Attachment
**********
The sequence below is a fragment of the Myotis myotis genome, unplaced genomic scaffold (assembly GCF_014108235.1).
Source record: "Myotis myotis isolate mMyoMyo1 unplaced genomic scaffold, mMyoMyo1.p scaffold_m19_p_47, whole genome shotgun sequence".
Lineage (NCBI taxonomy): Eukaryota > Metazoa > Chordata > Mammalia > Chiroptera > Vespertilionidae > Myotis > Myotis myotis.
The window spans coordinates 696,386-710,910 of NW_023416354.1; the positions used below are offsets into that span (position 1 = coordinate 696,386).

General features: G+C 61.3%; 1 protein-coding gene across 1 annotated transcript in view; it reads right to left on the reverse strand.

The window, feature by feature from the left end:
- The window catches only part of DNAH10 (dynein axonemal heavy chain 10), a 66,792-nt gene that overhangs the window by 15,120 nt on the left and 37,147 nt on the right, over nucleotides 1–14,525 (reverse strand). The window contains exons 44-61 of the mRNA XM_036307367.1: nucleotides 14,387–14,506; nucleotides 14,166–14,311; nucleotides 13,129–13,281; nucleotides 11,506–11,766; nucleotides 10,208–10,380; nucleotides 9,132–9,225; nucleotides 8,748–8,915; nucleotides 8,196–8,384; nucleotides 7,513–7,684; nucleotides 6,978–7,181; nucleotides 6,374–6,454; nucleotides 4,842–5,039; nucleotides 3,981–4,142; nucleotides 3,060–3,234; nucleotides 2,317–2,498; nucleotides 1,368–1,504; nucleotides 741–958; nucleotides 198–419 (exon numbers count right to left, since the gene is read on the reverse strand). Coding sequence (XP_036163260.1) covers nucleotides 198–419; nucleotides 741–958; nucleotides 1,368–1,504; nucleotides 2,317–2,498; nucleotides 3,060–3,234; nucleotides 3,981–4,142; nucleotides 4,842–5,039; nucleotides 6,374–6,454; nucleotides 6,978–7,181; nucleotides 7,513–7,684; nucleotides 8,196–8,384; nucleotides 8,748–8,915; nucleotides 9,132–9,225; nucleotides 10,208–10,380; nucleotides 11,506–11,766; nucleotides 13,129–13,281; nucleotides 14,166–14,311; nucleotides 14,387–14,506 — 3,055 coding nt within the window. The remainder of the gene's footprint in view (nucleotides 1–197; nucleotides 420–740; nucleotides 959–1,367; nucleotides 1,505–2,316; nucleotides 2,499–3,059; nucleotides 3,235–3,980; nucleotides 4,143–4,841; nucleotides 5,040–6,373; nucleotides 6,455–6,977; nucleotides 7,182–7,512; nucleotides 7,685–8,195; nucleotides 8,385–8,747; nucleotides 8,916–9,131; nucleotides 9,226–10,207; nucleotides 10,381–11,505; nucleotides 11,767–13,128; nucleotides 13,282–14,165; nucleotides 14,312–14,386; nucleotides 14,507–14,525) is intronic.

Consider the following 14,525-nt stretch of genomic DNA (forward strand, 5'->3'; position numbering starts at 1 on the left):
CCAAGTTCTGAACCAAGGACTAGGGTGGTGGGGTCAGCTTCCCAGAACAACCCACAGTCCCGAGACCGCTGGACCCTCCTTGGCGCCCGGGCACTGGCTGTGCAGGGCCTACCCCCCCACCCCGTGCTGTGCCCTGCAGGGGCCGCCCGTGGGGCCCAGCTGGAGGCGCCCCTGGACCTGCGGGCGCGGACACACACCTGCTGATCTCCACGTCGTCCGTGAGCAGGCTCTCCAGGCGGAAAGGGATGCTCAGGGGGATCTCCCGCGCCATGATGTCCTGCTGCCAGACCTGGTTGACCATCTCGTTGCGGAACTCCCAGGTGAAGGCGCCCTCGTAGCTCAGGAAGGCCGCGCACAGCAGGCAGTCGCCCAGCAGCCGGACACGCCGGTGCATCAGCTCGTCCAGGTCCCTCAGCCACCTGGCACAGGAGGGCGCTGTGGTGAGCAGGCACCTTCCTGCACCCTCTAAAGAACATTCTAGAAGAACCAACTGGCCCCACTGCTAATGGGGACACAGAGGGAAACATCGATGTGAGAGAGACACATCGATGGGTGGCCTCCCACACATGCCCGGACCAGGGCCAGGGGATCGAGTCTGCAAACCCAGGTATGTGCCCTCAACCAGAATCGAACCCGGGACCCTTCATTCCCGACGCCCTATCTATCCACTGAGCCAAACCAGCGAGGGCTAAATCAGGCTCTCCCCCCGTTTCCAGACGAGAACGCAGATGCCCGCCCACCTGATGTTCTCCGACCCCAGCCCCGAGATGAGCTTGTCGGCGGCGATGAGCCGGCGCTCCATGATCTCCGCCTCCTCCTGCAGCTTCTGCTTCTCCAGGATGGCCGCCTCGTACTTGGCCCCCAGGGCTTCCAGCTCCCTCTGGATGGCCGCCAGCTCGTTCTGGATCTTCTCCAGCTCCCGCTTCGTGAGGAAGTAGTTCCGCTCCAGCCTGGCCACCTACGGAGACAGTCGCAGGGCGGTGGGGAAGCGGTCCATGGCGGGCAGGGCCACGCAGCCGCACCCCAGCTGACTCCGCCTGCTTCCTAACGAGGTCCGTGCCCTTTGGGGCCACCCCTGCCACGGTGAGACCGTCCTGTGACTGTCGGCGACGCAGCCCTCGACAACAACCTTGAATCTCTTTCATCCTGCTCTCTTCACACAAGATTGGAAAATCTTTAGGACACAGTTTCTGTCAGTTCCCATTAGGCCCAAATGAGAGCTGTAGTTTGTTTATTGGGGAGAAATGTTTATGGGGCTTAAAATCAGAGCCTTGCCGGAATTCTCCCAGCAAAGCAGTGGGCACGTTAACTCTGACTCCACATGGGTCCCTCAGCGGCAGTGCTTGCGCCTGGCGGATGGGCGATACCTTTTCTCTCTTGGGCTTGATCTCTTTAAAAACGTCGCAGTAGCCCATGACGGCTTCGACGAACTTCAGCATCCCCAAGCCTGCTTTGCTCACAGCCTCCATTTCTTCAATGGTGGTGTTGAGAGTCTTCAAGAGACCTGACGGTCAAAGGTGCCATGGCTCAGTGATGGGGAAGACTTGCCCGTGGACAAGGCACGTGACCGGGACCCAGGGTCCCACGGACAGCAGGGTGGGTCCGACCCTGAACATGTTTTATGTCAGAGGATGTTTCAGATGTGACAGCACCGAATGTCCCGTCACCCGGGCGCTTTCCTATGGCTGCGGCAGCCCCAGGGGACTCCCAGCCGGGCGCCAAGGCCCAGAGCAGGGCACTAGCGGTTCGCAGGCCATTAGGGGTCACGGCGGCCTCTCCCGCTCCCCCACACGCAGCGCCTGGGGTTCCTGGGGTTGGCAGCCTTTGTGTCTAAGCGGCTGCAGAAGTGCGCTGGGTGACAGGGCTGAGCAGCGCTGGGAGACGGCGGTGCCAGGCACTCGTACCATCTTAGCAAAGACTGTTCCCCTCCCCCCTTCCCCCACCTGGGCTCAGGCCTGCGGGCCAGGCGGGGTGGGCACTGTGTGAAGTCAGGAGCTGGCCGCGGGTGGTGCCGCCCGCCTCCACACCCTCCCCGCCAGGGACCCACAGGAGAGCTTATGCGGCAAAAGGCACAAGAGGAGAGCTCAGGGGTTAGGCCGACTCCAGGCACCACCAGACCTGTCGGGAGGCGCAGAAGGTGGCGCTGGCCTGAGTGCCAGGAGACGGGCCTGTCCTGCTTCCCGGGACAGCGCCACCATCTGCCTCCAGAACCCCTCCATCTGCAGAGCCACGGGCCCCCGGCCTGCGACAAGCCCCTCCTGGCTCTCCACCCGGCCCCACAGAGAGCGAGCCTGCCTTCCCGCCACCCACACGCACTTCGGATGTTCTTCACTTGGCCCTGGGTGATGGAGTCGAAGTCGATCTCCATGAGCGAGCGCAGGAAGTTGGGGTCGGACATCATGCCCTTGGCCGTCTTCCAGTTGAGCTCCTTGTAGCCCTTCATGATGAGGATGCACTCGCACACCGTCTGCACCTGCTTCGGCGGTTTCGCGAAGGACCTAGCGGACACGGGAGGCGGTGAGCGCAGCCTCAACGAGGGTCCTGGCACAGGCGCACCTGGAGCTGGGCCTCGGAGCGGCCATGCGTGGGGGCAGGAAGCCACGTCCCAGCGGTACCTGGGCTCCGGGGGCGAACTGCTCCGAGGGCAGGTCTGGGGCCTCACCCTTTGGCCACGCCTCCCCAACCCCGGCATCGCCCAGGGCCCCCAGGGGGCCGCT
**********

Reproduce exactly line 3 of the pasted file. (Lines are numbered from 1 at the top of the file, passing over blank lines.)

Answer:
Lineage (NCBI taxonomy): Eukaryota > Metazoa > Chordata > Mammalia > Chiroptera > Vespertilionidae > Myotis > Myotis myotis.